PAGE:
© 2014 – Routledge
Directors are key decision-makers in any organisation, whether it is in the public sector, a family business or a transnational company. The UK Companies Act 2006 codified directors’ duties for the first time and describes the director as the ‘most likely to promote the success of the company for the benefit of its members as a whole’.
This book addresses key tensions and problems involved in the duties and responsibilities of the director in promoting success, including corporate culture and credibility, trust, risk and uncertainty, collective responsibility, and the degree of control. The book considers directors’ decision-making in both private and public sector organisations and explicitly examines aspects of decision-making during periods of financial distress. The book compares the legal contexts of director’s decisions in the UK to those of the USA, Germany and Australia, and takes an interdisciplinary approach in its combination of management theory, economic theory and behavioural studies. In doing so the book addresses issues key to the understanding of corporate governance in light of recent financial crises.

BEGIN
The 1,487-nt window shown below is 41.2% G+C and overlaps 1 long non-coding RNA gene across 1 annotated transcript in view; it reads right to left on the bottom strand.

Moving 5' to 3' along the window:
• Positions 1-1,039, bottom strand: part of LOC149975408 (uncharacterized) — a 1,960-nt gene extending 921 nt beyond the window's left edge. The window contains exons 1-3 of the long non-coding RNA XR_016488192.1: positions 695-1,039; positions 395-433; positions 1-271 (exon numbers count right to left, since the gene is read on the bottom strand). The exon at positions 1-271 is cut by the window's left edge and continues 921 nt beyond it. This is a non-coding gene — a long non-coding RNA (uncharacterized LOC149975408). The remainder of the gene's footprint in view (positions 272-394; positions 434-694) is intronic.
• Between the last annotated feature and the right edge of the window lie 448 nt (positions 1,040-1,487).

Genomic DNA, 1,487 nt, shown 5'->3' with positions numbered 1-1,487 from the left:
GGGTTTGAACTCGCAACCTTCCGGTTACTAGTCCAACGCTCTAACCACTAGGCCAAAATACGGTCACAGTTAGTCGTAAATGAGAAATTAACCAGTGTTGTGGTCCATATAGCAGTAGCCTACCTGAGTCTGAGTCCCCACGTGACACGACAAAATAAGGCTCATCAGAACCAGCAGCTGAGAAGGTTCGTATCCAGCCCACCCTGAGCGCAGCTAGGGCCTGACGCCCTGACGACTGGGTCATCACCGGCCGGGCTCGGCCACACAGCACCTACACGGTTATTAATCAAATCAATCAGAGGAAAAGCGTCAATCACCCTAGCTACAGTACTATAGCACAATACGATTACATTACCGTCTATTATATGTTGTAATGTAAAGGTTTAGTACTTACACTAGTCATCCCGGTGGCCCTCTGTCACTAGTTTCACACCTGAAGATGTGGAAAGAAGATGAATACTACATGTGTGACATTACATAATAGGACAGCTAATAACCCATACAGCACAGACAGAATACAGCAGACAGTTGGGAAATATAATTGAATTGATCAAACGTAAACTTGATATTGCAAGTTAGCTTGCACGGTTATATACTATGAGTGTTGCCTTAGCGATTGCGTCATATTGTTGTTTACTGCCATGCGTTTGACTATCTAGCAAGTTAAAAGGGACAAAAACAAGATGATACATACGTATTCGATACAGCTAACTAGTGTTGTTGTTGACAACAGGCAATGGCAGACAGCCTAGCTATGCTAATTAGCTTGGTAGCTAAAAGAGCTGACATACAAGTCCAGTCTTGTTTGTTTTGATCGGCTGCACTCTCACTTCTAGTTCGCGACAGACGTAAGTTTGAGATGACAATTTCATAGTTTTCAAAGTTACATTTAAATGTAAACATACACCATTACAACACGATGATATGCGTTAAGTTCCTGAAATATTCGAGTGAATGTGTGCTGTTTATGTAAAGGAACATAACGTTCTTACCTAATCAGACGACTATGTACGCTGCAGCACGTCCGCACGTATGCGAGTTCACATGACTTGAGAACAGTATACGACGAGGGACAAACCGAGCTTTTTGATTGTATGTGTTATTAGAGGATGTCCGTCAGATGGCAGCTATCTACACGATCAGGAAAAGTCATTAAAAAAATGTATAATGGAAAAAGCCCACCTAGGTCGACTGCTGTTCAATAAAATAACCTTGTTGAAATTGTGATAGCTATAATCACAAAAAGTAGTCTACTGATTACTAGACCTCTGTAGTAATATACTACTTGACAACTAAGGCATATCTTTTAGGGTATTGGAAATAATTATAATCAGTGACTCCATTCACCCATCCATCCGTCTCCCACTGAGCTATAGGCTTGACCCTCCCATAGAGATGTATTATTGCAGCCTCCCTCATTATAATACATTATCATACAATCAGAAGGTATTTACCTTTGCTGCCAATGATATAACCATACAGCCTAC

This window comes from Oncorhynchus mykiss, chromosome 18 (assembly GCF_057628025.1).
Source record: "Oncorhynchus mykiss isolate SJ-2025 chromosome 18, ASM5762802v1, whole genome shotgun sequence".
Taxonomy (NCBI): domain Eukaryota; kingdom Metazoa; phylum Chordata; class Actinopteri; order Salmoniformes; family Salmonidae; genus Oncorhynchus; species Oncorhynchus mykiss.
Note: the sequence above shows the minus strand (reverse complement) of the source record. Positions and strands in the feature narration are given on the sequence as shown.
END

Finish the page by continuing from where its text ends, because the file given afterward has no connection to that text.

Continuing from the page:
Part 1: Contexts 1. Introduction 2. Directors in the Private Sector 3. Directors in the Public Sector 4. Directors of Organisations in, or close to, Financial Distress Part 2: Themes 5. Trust 6. Risk and Uncertainty 7. Corporate Culture and Climate 8. Communication and Credibility Part 3: Levels 9. Individual Responsibility
The credit crunch of 2007 and the ensuing financial crises have led to a renewed interest in the place of corporations in the modern world and the role of law and regulation in governing their behaviour. This series looks to survey the current developments within the field of corporate law as well as mapping out future opportunities for change. The series offers a comparative approach to the subject, looking not just at North America and Europe but also at the state of affairs elsewhere in the world. Written by influential scholars, the books offer thought-provoking and often critical analyses of corporate law. The functions and legal obligations and rights of multiple stakeholders including directors, investors, governments and regulators are examined from both empirical and theoretical standpoints. Whilst being grounded in law the series also draws upon research from the disciplines of economics, management studies, sociology and politics in order to explore the implications of corporate law in their wider social and economic context.